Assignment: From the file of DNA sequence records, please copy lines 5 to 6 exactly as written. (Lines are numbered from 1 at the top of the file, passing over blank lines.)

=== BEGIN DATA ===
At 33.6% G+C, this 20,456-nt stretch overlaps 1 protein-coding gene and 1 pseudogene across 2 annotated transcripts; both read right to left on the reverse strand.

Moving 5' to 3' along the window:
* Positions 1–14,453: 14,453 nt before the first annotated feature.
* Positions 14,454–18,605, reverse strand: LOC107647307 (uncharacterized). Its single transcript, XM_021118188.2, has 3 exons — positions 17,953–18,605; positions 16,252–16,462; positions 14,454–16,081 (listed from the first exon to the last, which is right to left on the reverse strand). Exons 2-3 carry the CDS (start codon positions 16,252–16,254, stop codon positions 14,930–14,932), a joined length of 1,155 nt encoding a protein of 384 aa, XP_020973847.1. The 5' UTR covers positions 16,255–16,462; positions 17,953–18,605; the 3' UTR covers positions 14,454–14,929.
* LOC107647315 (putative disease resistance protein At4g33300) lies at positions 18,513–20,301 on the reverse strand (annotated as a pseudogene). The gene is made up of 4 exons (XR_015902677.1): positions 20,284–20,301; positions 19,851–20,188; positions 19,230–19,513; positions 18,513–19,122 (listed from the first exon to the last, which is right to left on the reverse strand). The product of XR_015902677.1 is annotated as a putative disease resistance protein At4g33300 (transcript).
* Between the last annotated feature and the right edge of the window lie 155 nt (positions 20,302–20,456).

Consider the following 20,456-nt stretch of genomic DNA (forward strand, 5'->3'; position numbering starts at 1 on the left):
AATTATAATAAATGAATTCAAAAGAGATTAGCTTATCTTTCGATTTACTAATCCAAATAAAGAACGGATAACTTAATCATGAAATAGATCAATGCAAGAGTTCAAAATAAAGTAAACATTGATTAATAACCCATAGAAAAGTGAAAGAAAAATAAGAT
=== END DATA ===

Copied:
* LOC107647315 (putative disease resistance protein At4g33300) lies at positions 18,513–20,301 on the reverse strand (annotated as a pseudogene). The gene is made up of 4 exons (XR_015902677.1): positions 20,284–20,301; positions 19,851–20,188; positions 19,230–19,513; positions 18,513–19,122 (listed from the first exon to the last, which is right to left on the reverse strand). The product of XR_015902677.1 is annotated as a putative disease resistance protein At4g33300 (transcript).
* Between the last annotated feature and the right edge of the window lie 155 nt (positions 20,302–20,456).